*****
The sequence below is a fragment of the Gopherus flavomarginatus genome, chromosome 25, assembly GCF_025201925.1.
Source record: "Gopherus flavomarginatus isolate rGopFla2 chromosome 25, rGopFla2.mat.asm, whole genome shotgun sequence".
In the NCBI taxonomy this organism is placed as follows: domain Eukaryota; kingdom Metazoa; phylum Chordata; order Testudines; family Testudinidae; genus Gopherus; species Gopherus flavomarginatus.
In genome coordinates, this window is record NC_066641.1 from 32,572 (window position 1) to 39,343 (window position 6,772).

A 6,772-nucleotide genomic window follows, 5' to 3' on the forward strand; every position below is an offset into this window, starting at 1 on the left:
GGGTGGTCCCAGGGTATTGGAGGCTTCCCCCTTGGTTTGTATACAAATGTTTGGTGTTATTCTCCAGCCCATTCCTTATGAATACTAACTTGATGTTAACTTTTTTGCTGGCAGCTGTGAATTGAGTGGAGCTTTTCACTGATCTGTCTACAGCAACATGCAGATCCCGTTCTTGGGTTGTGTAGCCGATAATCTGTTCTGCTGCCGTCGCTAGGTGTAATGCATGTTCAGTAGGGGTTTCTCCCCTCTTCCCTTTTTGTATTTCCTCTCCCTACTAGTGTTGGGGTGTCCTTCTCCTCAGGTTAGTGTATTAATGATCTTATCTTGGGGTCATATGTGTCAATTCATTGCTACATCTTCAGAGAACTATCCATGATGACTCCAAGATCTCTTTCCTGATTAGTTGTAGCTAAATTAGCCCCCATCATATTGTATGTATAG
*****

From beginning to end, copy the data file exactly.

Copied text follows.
The sequence below is a fragment of the Gopherus flavomarginatus genome, chromosome 25, assembly GCF_025201925.1.
Source record: "Gopherus flavomarginatus isolate rGopFla2 chromosome 25, rGopFla2.mat.asm, whole genome shotgun sequence".
In the NCBI taxonomy this organism is placed as follows: domain Eukaryota; kingdom Metazoa; phylum Chordata; order Testudines; family Testudinidae; genus Gopherus; species Gopherus flavomarginatus.
In genome coordinates, this window is record NC_066641.1 from 32,572 (window position 1) to 39,343 (window position 6,772).

A 6,772-nucleotide genomic window follows, 5' to 3' on the forward strand; every position below is an offset into this window, starting at 1 on the left:
GGGTGGTCCCAGGGTATTGGAGGCTTCCCCCTTGGTTTGTATACAAATGTTTGGTGTTATTCTCCAGCCCATTCCTTATGAATACTAACTTGATGTTAACTTTTTTGCTGGCAGCTGTGAATTGAGTGGAGCTTTTCACTGATCTGTCTACAGCAACATGCAGATCCCGTTCTTGGGTTGTGTAGCCGATAATCTGTTCTGCTGCCGTCGCTAGGTGTAATGCATGTTCAGTAGGGGTTTCTCCCCTCTTCCCTTTTTGTATTTCCTCTCCCTACTAGTGTTGGGGTGTCCTTCTCCTCAGGTTAGTGTATTAATGATCTTATCTTGGGGTCATATGTGTCAATTCATTGCTACATCTTCAGAGAACTATCCATGATGACTCCAAGATCTCTTTCCTGATTAGTTGTAGCTAAATTAGCCCCCATCATATTGTATGTATAG